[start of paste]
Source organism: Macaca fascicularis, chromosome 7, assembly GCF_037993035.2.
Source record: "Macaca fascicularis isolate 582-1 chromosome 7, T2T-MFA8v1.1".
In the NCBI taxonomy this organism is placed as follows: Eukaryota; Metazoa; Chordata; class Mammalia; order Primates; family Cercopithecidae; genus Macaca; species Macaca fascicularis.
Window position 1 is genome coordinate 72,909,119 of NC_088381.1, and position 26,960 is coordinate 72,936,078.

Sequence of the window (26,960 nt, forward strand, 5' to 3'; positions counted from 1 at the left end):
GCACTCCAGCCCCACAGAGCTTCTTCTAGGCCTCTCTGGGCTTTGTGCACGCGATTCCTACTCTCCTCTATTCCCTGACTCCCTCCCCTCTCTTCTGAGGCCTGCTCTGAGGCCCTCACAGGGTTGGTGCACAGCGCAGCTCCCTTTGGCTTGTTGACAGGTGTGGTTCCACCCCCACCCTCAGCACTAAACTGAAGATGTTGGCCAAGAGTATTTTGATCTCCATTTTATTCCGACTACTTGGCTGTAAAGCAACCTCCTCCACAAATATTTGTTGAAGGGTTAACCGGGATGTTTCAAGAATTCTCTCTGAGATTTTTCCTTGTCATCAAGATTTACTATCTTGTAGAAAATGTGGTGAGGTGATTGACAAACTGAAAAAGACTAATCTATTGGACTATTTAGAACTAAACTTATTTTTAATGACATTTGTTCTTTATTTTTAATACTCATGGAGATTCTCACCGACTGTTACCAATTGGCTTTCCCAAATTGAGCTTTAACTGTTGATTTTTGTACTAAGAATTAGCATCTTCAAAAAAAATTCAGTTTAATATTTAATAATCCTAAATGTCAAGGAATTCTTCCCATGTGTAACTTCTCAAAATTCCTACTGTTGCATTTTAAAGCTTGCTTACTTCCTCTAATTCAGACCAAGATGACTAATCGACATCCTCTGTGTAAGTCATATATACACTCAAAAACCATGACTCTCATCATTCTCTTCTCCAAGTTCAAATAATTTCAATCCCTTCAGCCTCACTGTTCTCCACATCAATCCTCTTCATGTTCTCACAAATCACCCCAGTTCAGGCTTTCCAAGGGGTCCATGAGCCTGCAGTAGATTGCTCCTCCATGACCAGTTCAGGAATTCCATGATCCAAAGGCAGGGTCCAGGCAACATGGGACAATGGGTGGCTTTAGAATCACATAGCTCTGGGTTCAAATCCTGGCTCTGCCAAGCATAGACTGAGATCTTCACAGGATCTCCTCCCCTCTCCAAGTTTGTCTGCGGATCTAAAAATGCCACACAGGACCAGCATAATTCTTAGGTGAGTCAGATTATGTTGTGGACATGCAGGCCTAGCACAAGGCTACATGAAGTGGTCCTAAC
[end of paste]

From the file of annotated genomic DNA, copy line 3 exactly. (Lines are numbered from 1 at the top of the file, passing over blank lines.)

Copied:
In the NCBI taxonomy this organism is placed as follows: Eukaryota; Metazoa; Chordata; class Mammalia; order Primates; family Cercopithecidae; genus Macaca; species Macaca fascicularis.